INDIA - CLOTHING

 

The clothing for which India is known is very different from that of most other countries in the world. This is for two major reasons (apart from cultural differences); namely, the climate and the religious specifications. This country is incredibly hot and often wet or humid. However, Hinduism, Buddhism and Islam require that their followers be dressed modestly and in a dignified fashion. This may restrict their choice of fabrics and styles somewhat, but the clothing that has been created as a result is effective, fascinating and always beautiful. The more westernised urban areas have begun demonstrating trends towards the clothing of places like North America and the United Kingdom. However, the majority of India still adheres to traditional clothing forms.

Women can generally be found in a:

• Sari – this is a strip of material, usually brightly coloured and ornately decorated and embroidered, which can be draped
Image of Indian women wearing a sari
Woman posing namaskaram action in blue sari
over the body in a variety of styles. A commonly seen style is for the sari to be wrapped around the waist and the long end slung over the shoulder. This leaves the waist and stomach somewhat exposed, which is considered to be acceptable in India. Women in saris usually wear a petticoat as well as a blouse (known as a choli) under it. The choli is generally cropped and often without a back so as not to make the woman too hot. Younger girls can get away with half saris.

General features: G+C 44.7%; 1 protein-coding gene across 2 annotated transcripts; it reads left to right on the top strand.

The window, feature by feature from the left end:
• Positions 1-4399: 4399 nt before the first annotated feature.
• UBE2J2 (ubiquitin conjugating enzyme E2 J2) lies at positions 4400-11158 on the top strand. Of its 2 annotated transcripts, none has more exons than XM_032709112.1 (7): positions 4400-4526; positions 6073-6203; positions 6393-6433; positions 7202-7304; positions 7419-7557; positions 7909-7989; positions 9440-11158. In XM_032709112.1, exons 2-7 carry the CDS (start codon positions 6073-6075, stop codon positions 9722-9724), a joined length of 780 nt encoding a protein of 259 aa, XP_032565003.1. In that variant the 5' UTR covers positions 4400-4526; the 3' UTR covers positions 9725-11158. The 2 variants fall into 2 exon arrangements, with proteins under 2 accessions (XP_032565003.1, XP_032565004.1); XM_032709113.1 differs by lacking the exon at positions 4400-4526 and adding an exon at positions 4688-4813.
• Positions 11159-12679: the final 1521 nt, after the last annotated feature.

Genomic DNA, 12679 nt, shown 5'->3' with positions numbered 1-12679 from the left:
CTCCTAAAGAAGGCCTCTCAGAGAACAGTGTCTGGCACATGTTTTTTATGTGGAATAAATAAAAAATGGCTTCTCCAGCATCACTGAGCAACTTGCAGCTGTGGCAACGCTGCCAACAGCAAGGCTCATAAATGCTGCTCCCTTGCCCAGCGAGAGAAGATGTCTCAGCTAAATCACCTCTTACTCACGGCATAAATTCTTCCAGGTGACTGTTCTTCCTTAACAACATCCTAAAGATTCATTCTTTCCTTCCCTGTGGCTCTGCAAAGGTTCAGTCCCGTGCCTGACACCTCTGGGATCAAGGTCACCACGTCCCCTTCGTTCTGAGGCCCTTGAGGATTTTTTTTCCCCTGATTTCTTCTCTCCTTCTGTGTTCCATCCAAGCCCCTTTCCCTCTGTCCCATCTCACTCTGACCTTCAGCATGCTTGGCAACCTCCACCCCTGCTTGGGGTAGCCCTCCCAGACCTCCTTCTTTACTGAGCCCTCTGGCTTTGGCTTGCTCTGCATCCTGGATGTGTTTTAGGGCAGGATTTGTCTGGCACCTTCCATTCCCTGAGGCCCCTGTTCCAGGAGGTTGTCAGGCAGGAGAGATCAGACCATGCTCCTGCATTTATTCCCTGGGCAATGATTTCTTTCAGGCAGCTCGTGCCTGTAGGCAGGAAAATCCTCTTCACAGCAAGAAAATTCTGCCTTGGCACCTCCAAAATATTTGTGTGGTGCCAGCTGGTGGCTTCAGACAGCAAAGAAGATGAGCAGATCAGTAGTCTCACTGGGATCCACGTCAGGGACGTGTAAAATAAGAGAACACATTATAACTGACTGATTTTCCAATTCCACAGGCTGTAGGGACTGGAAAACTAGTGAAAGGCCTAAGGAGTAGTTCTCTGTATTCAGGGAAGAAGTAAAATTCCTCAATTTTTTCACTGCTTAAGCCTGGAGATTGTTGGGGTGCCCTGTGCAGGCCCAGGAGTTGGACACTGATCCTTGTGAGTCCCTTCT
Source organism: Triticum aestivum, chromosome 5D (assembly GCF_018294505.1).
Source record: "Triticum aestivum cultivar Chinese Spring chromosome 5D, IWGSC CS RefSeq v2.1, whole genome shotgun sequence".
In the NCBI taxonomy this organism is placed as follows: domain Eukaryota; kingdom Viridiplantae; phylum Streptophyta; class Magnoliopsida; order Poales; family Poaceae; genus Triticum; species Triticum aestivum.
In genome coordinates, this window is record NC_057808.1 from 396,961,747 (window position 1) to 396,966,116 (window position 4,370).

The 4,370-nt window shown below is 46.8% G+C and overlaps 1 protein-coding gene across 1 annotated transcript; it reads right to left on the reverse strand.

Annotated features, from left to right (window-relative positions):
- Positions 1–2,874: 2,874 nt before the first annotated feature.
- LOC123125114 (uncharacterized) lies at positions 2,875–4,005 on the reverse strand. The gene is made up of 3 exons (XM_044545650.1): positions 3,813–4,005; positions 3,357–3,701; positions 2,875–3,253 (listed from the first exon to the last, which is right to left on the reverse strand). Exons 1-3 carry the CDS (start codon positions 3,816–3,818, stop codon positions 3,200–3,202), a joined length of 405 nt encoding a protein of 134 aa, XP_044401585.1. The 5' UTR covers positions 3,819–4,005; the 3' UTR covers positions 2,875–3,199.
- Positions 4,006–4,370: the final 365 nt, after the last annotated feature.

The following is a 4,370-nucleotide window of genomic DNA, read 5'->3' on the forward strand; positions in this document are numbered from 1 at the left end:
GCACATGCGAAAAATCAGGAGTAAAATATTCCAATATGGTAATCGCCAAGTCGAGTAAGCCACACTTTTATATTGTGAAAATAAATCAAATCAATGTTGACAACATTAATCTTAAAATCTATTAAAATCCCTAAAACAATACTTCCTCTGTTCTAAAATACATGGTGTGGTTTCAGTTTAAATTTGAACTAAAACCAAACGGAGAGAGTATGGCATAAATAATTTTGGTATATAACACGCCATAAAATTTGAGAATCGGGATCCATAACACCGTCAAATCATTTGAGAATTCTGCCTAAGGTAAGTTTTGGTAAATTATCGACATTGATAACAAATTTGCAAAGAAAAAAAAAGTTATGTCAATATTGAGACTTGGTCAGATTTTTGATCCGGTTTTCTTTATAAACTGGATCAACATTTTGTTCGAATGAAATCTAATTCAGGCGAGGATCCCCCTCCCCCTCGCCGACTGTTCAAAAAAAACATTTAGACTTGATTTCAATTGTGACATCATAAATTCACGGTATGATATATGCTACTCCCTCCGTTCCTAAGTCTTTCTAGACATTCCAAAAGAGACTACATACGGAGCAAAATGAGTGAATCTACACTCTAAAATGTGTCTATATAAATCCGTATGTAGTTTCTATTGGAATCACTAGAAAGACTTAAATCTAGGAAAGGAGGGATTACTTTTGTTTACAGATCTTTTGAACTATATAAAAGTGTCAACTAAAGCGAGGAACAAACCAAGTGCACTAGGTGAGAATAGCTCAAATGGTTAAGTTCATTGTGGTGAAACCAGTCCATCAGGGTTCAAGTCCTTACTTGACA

• Salwar kameez – although this was originally considered appropriate only for Muslims, it is now accepted throughout India. A salwar kameez comprises a loose pair of trousers with a loose shirt. This is most frequently worn in the north-western areas and is paired with a scarf to cover the head.
• Lehenga – this is a skirt that is colourful, made from a lot of fabric to ensure that it sways and swirls as the women move. This is elegant and beautiful, a popular memento for tourists.

Men’s clothing is a little more varied. Their traditional outfits are called:

• Dhotis – this is a rectangular piece of cloth that wraps around the waist and is then knotted fast. These are most common in Western India and are usually worn with loose shirts, kurtas or lungi.
• Kurtas – a kurta is a loose shirt, usually without a collar, that falls to just above or below the wearer’s knees. These can actually be worn by women too, and are then known as kurti. Today, these may even be worn with a pair of jeans, as they cover the body shape sufficiently, according to religious traditions. It may open in the front, which can be in the centre or to the side.
• Lungis - the lungi is better known as a sarong to most. It is a brightly coloured tube of fabric that is wrapped around the waist and tied into a knot. Lungis that are just unsewn strips of material are cheaper. During ceremonies and celebrations, silk lungis are worn. These are trimmed with a strip of black or white material at the top and bottom to prevent the lungi from fraying. This style is considered to be far cooler than trousers.

In many areas, particularly industrialised towns, men can often be seen in common trousers and a short-sleeved shirt. Female visitors to India should don a long skirt or loose trousers, with a shirt that does not reveal the shape of their bodies. This shows respect for their customs and beliefs.


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